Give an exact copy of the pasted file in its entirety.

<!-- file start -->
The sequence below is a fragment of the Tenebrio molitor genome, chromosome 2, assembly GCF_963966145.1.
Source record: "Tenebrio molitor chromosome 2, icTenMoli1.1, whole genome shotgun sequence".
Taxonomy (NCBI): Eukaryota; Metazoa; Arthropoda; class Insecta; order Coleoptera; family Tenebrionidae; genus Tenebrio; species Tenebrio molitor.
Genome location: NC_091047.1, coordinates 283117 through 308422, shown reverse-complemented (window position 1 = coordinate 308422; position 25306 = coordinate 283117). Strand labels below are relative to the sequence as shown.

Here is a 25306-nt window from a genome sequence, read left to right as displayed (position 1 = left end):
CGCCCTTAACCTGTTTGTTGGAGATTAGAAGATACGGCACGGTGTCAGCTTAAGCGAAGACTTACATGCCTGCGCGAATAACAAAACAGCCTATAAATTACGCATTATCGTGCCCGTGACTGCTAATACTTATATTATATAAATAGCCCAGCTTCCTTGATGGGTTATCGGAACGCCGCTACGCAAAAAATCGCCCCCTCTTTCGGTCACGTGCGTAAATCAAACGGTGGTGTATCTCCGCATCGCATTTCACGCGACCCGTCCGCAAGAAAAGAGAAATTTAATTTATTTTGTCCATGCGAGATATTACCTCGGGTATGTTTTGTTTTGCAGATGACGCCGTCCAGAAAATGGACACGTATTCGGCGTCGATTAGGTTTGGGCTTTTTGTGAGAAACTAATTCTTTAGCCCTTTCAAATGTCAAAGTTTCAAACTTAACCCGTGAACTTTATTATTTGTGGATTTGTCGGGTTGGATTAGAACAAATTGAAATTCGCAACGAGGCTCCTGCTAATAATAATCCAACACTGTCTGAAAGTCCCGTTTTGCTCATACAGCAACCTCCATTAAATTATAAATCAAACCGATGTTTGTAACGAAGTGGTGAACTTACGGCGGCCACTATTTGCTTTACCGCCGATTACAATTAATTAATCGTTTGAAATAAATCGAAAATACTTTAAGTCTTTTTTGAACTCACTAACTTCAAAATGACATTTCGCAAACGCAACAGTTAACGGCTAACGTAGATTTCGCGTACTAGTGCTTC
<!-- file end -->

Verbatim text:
The sequence below is a fragment of the Tenebrio molitor genome, chromosome 2, assembly GCF_963966145.1.
Source record: "Tenebrio molitor chromosome 2, icTenMoli1.1, whole genome shotgun sequence".
Taxonomy (NCBI): Eukaryota; Metazoa; Arthropoda; class Insecta; order Coleoptera; family Tenebrionidae; genus Tenebrio; species Tenebrio molitor.
Genome location: NC_091047.1, coordinates 283117 through 308422, shown reverse-complemented (window position 1 = coordinate 308422; position 25306 = coordinate 283117). Strand labels below are relative to the sequence as shown.

Here is a 25306-nt window from a genome sequence, read left to right as displayed (position 1 = left end):
CGCCCTTAACCTGTTTGTTGGAGATTAGAAGATACGGCACGGTGTCAGCTTAAGCGAAGACTTACATGCCTGCGCGAATAACAAAACAGCCTATAAATTACGCATTATCGTGCCCGTGACTGCTAATACTTATATTATATAAATAGCCCAGCTTCCTTGATGGGTTATCGGAACGCCGCTACGCAAAAAATCGCCCCCTCTTTCGGTCACGTGCGTAAATCAAACGGTGGTGTATCTCCGCATCGCATTTCACGCGACCCGTCCGCAAGAAAAGAGAAATTTAATTTATTTTGTCCATGCGAGATATTACCTCGGGTATGTTTTGTTTTGCAGATGACGCCGTCCAGAAAATGGACACGTATTCGGCGTCGATTAGGTTTGGGCTTTTTGTGAGAAACTAATTCTTTAGCCCTTTCAAATGTCAAAGTTTCAAACTTAACCCGTGAACTTTATTATTTGTGGATTTGTCGGGTTGGATTAGAACAAATTGAAATTCGCAACGAGGCTCCTGCTAATAATAATCCAACACTGTCTGAAAGTCCCGTTTTGCTCATACAGCAACCTCCATTAAATTATAAATCAAACCGATGTTTGTAACGAAGTGGTGAACTTACGGCGGCCACTATTTGCTTTACCGCCGATTACAATTAATTAATCGTTTGAAATAAATCGAAAATACTTTAAGTCTTTTTTGAACTCACTAACTTCAAAATGACATTTCGCAAACGCAACAGTTAACGGCTAACGTAGATTTCGCGTACTAGTGCTTC